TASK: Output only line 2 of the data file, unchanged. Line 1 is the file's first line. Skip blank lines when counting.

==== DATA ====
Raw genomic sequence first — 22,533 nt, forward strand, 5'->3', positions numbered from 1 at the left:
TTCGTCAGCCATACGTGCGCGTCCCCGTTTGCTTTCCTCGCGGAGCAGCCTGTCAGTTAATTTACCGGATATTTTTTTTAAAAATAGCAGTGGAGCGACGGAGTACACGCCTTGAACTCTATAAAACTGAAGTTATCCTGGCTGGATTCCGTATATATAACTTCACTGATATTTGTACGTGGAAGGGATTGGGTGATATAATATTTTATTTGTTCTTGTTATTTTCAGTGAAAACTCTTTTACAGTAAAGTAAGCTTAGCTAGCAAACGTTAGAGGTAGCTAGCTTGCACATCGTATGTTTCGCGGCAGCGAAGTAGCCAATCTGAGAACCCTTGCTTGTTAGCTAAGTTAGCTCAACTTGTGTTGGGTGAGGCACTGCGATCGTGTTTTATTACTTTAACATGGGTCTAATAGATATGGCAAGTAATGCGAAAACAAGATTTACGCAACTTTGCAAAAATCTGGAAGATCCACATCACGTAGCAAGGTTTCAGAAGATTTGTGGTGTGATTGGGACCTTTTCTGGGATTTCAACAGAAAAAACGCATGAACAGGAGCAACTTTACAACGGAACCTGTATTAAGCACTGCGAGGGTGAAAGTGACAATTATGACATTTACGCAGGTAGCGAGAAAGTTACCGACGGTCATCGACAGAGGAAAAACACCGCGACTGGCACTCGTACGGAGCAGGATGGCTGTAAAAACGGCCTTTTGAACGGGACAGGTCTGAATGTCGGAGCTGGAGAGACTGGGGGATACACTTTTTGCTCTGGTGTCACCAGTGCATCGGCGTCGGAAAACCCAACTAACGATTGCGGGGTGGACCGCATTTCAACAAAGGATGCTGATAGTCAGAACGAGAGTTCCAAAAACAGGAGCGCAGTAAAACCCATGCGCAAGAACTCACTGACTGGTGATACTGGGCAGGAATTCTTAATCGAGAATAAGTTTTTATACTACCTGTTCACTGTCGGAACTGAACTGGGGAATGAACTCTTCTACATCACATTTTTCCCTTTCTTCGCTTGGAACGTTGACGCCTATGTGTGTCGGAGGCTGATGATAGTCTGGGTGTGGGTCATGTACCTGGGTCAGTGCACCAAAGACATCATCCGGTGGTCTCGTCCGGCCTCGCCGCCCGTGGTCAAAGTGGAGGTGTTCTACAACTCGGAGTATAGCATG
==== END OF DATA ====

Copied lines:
TTCGTCAGCCATACGTGCGCGTCCCCGTTTGCTTTCCTCGCGGAGCAGCCTGTCAGTTAATTTACCGGATATTTTTTTTAAAAATAGCAGTGGAGCGACGGAGTACACGCCTTGAACTCTATAAAACTGAAGTTATCCTGGCTGGATTCCGTATATATAACTTCACTGATATTTGTACGTGGAAGGGATTGGGTGATATAATATTTTATTTGTTCTTGTTATTTTCAGTGAAAACTCTTTTACAGTAAAGTAAGCTTAGCTAGCAAACGTTAGAGGTAGCTAGCTTGCACATCGTATGTTTCGCGGCAGCGAAGTAGCCAATCTGAGAACCCTTGCTTGTTAGCTAAGTTAGCTCAACTTGTGTTGGGTGAGGCACTGCGATCGTGTTTTATTACTTTAACATGGGTCTAATAGATATGGCAAGTAATGCGAAAACAAGATTTACGCAACTTTGCAAAAATCTGGAAGATCCACATCACGTAGCAAGGTTTCAGAAGATTTGTGGTGTGATTGGGACCTTTTCTGGGATTTCAACAGAAAAAACGCATGAACAGGAGCAACTTTACAACGGAACCTGTATTAAGCACTGCGAGGGTGAAAGTGACAATTATGACATTTACGCAGGTAGCGAGAAAGTTACCGACGGTCATCGACAGAGGAAAAACACCGCGACTGGCACTCGTACGGAGCAGGATGGCTGTAAAAACGGCCTTTTGAACGGGACAGGTCTGAATGTCGGAGCTGGAGAGACTGGGGGATACACTTTTTGCTCTGGTGTCACCAGTGCATCGGCGTCGGAAAACCCAACTAACGATTGCGGGGTGGACCGCATTTCAACAAAGGATGCTGATAGTCAGAACGAGAGTTCCAAAAACAGGAGCGCAGTAAAACCCATGCGCAAGAACTCACTGACTGGTGATACTGGGCAGGAATTCTTAATCGAGAATAAGTTTTTATACTACCTGTTCACTGTCGGAACTGAACTGGGGAATGAACTCTTCTACATCACATTTTTCCCTTTCTTCGCTTGGAACGTTGACGCCTATGTGTGTCGGAGGCTGATGATAGTCTGGGTGTGGGTCATGTACCTGGGTCAGTGCACCAAAGACATCATCCGGTGGTCTCGTCCGGCCTCGCCGCCCGTGGTCAAAGTGGAGGTGTTCTACAACTCGGAGTATAGCATG